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We Had The Energy in 2004 – A look at what has changed since then…

It’s a Thursday afternoon, the date December 14, 2000, and a group of Grade 6 students from St. Paul’s School are sitting, some squirming, in their seats at the Oilsands Discovery Centre theatre.

This is no regular class excursion though.

They are waiting for a special announcement.

Gerry Thick, President of the Arctic Winter Games International Committee, steps up to the microphone situated at the front stage.

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Looking at the students, he smiles and follows with this announcement: “The international committee has chosen, for your information, the bid from Wood Buffalo to host the 2004 Arctic Winter Games (AWG).”

The St. Paul’s students are now standing, jumping, hugging and cheering and waving miniature flags handed out for the occasion.

Mayor Doug Faulkner shakes hands and pats backs. “I am thrilled out of my skin that we got those games.”

Fort McMurray had already had their sporting appetizers with the hosting of the 1985 Alberta Summer Games and the 1992 Alberta Winter Games.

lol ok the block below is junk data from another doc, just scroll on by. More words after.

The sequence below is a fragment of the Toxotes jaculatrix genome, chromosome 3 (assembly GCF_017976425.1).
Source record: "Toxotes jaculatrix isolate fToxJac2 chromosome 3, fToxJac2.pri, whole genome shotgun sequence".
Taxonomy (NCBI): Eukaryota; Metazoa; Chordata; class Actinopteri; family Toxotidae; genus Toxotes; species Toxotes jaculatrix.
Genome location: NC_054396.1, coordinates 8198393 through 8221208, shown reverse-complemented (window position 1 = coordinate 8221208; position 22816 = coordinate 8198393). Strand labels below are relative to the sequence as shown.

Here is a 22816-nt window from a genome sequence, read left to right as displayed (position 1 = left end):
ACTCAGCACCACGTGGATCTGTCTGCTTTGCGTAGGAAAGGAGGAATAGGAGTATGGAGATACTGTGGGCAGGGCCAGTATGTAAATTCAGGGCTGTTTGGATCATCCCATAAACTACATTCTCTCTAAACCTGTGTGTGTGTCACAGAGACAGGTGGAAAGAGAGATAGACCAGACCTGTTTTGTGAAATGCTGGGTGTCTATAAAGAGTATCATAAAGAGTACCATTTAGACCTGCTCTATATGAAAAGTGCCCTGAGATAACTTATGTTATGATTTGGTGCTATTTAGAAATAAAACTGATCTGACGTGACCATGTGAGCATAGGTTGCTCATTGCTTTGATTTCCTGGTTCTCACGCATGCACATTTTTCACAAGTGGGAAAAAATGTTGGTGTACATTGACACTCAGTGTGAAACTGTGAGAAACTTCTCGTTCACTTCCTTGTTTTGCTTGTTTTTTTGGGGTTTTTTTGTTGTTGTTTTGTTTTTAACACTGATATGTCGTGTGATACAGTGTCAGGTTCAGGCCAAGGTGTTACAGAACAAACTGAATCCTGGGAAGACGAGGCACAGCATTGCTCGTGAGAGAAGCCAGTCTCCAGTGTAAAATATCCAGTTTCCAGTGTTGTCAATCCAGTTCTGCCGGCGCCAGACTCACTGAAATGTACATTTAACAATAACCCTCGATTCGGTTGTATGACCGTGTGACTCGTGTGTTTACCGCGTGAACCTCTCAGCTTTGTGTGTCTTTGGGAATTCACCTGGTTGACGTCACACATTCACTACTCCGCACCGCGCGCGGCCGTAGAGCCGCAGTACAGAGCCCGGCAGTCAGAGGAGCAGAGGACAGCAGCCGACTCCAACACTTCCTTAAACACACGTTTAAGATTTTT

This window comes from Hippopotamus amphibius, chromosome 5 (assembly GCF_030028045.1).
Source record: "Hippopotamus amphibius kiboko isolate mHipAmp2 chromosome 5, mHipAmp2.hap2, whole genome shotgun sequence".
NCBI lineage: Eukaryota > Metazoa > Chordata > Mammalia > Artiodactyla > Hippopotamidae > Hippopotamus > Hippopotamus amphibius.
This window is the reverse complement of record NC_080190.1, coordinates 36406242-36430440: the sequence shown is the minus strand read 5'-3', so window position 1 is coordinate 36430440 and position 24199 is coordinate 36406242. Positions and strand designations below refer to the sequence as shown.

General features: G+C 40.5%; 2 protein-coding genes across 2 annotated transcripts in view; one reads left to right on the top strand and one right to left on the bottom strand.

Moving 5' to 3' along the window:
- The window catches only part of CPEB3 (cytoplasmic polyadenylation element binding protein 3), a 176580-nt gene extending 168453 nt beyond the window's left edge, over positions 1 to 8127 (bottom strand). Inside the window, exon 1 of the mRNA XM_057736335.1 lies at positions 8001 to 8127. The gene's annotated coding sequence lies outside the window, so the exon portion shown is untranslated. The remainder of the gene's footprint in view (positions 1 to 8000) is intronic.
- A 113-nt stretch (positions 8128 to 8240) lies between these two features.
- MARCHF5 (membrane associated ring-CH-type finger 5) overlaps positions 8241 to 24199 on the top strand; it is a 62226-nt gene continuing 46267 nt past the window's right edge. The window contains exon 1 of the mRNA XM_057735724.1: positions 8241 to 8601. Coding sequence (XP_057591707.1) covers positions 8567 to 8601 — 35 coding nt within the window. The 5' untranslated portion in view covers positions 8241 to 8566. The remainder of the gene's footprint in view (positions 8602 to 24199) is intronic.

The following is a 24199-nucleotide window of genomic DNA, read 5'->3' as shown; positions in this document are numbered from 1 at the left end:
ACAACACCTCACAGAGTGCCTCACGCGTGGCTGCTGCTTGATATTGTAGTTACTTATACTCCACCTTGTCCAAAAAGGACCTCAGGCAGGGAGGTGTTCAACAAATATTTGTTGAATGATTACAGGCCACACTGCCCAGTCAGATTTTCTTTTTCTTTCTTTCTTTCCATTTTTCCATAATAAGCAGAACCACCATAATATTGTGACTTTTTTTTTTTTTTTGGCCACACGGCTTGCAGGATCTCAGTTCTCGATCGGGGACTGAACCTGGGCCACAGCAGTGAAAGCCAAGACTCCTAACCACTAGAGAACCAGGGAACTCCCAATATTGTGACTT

Now it was time for the full meal deal.

“It’s a great day for this region, “said Co-Chair Mike Ashar, Suncor Energy Vice-President in an interview. “This will be the greatest thing that has ever happened to the region.

“This is a mega-cultural event, a mega sporting event and everybody I’ve talked to who has participated in one has been really touched by it.”

Unfortunately, Ashar will not be able to stay on board, moving to Denver, Colorado to lead Suncor’s new downstream business, Suncor Energy USA.

He will be replaced by local businessman (H. Wilson Industries) and community leader John Wilson.

Dave Tuccaro, then president of Neegan Development Corporation, is the other AWG Co-Chair.

The Alberta Government will toss in $1.4 million of the approximately $4 million operating budget.

Appointed Games Manager,  Tom O’Hara gathers an incredible staff, buoyed by 5,000 volunteers, to pull off what many believe was the best AWG to date.

Starting in 1970 the AWG is a biennial multi-sport and indigenous cultural event involving circumpolar peoples residing in communities or countries bordering the Arctic Ocean.

More than 8,000 take in the opening ceremonies at ATCO Place.

The Ladouceur family bring in the torch by sled dog to the official games theme song “Feel the Sprit” composed by 15 year-old Bryan LeGrow.

Entertainment is highlighted by local country singer Aaron Lines.

Comparing these 2004 AWG Opening Ceremonies to those of the 1988 Calgary Winter Olympics, Alberta Premier Ralph Klein in attendance, surprises many by commenting, “There’s more energy here during these games.”

Master of Ceremonies Terry Leibel of CBC echoed those thoughts: “It’s the most enthusiasm I’ve ever witnessed.”

A total of 1,713 athletes from Alaska, Greenland, Magadan, Northern Alberta, Northwest Territories, Nunavik-Quebec, Nunavut, Sápmi, Yamal Nenets, and Yukon will compete.